The Fobster provides the basics of what you might need for short day trips. It allows one to stay organized on those quick jaunts. Attached to your keychain, you won't forget it.
Can a piece of paper a bit bigger than a Fortune Cookie be of much help? Are you kidding? How many tiny scraps of paper do you accumulate already? This puts them all in one place, with additional content and features. Never be at loss for a bit of paper again.
Our guest poster today, Garry Ray, is a former technology editor for PC Week (now eWeek), and has written for a score of publications including Computerworld, PC Computing and The Washington Post. He currently works in the computer security field, and has a latent attraction to office supplies.
One ironic thing I've been noticing is that us GTD and Hipster PDA newbies spend an awful lot of time cruising office supply stores and web sites looking for hacks and improvements to our new organized and efficient analog tools.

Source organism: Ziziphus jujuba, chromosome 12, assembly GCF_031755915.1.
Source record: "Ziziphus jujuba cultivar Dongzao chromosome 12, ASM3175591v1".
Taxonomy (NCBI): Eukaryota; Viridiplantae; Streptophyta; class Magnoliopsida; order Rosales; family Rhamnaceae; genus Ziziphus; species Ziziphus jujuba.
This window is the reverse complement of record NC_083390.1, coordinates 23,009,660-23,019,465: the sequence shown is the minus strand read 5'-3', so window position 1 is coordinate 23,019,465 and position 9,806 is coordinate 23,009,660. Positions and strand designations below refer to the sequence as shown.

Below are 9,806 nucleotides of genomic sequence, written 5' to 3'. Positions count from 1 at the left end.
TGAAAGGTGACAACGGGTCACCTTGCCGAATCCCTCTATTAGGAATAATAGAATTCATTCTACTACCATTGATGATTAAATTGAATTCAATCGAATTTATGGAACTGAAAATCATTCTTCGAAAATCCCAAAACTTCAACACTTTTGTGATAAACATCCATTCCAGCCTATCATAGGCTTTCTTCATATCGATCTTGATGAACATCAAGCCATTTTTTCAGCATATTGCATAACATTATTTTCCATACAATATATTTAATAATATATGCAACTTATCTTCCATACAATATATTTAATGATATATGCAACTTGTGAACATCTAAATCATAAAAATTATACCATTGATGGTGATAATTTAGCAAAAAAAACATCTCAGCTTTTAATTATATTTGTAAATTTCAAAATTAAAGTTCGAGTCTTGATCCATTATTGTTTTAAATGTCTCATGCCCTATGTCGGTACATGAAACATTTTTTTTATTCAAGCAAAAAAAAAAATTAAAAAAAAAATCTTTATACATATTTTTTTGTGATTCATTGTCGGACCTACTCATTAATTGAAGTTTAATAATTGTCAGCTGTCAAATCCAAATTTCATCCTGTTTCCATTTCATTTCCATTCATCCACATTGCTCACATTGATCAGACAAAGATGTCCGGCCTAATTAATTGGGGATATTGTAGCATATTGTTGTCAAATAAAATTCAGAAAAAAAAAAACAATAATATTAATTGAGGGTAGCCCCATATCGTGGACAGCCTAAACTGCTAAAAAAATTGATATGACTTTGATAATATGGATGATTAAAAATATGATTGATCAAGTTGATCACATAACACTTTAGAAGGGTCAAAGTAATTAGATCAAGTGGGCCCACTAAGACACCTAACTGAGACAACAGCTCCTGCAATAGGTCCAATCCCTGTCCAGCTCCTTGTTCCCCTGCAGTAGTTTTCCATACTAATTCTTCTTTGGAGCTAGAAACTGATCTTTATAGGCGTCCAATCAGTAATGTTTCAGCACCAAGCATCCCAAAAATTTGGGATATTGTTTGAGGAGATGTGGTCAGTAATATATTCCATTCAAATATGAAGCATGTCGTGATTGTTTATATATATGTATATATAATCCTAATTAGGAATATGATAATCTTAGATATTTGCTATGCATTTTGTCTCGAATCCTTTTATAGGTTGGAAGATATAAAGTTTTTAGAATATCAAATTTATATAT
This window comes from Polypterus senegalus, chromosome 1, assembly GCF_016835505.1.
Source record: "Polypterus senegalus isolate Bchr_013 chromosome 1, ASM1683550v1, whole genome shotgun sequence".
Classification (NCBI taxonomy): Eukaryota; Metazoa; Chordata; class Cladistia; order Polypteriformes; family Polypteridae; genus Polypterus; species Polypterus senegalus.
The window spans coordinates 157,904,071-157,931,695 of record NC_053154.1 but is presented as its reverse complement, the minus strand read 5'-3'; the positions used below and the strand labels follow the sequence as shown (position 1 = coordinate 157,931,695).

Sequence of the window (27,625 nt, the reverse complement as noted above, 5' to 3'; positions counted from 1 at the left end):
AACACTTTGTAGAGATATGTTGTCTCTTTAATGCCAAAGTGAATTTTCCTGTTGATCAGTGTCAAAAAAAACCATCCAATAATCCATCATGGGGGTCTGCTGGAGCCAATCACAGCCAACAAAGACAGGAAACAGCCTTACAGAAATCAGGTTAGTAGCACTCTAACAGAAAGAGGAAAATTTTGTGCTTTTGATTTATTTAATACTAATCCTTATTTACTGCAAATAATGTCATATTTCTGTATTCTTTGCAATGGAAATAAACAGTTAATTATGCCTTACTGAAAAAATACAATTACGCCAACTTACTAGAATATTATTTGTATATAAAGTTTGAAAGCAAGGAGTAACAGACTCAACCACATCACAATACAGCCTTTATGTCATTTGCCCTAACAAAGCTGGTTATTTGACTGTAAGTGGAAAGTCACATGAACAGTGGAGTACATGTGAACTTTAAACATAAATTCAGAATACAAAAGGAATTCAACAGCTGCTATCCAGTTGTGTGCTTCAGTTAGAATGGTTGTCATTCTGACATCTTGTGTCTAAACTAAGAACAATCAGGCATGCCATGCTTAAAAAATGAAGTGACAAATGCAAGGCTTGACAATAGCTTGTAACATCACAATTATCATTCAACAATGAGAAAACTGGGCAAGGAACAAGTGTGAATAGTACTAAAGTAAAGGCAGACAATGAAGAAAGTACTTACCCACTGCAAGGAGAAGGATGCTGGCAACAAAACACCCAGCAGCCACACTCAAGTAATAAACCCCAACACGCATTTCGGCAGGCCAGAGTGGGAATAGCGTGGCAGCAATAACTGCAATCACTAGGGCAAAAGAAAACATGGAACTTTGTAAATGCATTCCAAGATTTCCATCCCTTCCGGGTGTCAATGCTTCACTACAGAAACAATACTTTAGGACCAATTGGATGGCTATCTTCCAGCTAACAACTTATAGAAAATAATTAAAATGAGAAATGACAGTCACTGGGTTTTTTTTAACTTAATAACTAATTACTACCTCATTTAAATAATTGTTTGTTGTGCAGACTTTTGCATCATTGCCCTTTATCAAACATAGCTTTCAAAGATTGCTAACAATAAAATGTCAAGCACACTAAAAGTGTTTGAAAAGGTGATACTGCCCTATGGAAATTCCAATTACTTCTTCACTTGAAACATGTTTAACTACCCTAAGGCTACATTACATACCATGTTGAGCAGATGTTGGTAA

So it was no surprise that one of my "Next Actions, context @Shopping" last week was "Get binder rings, Office Depot." I wanted to go upscale from the Hipster's elemental index cards plus binder-clip deck, to the niftier ring-bound version, and if luck was with me, to spot whatever else seemed cool from the DIYPlanner.com posts and the huge Flickr montage of Hipster PDA photos.
After finally locating a box of 20 assorted binder rings in Office Depot's "Staples & Paper Clips" aisle ($2.99, and I needed only one of the 20 rings), I ambled over to the index cards section of the store. And there was precisely what you might expect: the standard 500-packs of white cards and colored cards; 100 packs; boxy archival files; and the rest. Stuff that really doesn't add to Hipster creativity.
Then I spotted two rummaged boxes of something I'd never seen anywhere before: bundles of shrink-wrapped index cards with the ring binders already attached. Huh? What's this?
It turns out to be the Mead RingDex, the closest thing I've ever seen to a ready-made and instant Hipster PDA.
By now you've spend the past three weeks learning how to make single signature books and perhaps have tried your hand at the more intermediate book. Now that you have learned to create two different styles of books on your own, you're probably wondering where to go from here. Well, Iâ€™m here to tell you that there are 2 ways to uncover more advanced bookbinding techniques.